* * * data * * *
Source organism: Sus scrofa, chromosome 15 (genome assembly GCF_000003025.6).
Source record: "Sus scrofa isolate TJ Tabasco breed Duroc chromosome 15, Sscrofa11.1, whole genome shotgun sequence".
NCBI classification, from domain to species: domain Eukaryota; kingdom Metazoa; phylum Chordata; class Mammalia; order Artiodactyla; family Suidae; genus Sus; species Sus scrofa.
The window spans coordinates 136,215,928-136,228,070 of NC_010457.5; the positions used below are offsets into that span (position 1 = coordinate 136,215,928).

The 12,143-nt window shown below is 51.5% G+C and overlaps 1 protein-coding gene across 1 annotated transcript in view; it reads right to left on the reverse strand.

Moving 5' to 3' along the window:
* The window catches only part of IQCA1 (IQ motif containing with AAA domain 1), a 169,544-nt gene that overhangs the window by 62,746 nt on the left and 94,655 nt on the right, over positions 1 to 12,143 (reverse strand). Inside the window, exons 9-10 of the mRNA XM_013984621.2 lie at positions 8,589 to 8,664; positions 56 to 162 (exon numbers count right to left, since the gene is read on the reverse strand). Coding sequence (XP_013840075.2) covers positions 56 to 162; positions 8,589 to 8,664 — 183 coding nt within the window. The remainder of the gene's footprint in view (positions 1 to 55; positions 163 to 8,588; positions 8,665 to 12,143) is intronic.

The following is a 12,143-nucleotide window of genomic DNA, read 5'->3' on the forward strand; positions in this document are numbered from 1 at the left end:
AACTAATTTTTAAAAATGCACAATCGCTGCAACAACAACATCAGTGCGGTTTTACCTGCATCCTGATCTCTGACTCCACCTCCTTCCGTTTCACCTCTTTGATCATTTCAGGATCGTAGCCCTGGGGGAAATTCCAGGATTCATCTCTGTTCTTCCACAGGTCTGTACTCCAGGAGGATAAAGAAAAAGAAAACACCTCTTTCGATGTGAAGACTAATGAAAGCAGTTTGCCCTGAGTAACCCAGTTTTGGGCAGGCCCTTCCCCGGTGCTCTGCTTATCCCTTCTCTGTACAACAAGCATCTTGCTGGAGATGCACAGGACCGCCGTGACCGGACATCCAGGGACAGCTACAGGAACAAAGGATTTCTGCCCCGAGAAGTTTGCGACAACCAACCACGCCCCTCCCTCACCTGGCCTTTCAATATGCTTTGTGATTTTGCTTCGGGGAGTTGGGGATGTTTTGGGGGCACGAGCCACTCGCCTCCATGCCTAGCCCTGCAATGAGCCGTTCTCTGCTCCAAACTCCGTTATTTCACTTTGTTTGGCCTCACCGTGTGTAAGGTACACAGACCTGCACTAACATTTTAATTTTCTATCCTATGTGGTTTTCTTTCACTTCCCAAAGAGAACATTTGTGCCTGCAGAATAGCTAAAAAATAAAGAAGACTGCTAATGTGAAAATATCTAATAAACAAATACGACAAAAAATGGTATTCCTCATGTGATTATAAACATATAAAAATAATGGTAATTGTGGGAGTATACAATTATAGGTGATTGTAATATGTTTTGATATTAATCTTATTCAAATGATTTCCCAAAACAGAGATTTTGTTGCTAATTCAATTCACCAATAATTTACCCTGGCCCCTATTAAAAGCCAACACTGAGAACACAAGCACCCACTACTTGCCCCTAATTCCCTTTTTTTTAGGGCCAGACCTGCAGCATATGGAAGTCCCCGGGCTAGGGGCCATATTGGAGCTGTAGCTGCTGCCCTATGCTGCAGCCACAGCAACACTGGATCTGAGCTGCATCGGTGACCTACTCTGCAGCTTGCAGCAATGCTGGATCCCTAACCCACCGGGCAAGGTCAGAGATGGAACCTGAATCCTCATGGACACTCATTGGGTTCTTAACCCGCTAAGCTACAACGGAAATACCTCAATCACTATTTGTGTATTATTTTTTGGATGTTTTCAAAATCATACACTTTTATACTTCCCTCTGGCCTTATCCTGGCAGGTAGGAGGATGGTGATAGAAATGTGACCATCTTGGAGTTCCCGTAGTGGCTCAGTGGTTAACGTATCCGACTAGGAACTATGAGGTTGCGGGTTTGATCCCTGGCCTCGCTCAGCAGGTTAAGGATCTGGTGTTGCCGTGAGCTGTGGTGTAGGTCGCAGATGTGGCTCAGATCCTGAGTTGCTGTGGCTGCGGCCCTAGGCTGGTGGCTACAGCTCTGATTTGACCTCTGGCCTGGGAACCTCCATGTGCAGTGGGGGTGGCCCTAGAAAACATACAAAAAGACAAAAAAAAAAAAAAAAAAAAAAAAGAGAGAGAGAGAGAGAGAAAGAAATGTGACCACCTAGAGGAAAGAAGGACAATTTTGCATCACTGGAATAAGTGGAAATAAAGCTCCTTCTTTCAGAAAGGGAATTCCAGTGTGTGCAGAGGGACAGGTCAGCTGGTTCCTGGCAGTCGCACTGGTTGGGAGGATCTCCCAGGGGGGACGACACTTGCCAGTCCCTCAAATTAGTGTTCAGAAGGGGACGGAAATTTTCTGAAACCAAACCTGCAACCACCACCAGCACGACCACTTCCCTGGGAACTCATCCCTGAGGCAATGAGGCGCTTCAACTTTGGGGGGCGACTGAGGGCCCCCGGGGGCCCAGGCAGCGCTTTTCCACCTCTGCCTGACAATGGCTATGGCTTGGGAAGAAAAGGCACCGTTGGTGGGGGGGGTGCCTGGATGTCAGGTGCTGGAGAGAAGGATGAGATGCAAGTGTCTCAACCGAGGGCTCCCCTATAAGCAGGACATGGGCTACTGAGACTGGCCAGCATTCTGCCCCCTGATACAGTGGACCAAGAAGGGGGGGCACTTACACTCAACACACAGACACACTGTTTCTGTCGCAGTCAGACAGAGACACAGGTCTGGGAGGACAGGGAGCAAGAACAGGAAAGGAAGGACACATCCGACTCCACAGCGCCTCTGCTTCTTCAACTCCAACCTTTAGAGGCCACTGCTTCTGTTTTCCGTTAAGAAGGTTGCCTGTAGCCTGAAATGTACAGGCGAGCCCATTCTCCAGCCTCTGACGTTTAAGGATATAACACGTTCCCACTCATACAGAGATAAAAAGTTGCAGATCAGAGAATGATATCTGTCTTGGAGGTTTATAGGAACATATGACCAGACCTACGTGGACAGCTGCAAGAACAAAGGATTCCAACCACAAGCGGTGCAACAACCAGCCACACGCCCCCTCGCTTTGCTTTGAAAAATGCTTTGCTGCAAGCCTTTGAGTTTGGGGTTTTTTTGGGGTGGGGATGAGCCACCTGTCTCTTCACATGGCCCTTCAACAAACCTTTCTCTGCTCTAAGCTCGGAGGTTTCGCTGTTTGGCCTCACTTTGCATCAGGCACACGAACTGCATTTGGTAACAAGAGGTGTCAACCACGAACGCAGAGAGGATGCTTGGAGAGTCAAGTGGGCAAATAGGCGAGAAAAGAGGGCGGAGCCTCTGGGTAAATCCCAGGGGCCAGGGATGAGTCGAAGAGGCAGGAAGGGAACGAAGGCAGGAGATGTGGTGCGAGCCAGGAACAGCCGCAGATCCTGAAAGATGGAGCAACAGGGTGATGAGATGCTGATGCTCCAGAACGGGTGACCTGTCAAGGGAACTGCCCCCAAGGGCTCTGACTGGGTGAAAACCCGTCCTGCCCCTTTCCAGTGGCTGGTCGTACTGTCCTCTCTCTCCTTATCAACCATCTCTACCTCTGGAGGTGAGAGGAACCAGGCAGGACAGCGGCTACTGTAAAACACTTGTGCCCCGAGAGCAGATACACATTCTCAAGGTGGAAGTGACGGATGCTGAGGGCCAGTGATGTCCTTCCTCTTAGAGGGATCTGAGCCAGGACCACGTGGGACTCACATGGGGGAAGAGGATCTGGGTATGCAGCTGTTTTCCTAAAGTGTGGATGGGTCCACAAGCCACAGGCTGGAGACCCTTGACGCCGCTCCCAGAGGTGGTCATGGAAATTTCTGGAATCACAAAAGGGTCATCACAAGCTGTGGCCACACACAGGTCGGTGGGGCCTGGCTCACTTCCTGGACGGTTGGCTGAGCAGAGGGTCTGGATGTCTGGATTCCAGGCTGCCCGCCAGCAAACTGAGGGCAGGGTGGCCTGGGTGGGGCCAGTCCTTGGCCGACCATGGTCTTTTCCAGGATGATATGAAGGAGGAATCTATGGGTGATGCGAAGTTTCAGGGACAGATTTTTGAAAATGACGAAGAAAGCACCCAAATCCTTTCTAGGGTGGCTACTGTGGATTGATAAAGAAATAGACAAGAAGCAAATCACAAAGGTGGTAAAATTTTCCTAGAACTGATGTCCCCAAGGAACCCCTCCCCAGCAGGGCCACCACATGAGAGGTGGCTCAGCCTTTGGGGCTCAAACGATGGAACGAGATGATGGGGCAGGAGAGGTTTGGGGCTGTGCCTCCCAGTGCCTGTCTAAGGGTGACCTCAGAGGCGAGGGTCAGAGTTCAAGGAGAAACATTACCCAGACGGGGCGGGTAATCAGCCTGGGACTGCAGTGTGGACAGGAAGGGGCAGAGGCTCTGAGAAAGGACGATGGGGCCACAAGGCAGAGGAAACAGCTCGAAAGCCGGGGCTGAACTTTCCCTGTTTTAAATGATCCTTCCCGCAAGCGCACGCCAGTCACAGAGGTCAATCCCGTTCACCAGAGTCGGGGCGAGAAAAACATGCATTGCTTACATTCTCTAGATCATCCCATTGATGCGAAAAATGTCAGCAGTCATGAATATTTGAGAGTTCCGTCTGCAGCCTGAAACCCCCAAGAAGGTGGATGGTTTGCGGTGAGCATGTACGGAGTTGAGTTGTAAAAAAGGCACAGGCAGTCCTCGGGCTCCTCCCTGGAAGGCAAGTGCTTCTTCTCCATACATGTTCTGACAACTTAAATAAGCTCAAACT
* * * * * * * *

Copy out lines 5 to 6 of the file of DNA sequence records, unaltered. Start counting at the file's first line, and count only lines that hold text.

The 12,143-nt window shown below is 51.5% G+C and overlaps 1 protein-coding gene across 1 annotated transcript in view; it reads right to left on the reverse strand.

Moving 5' to 3' along the window: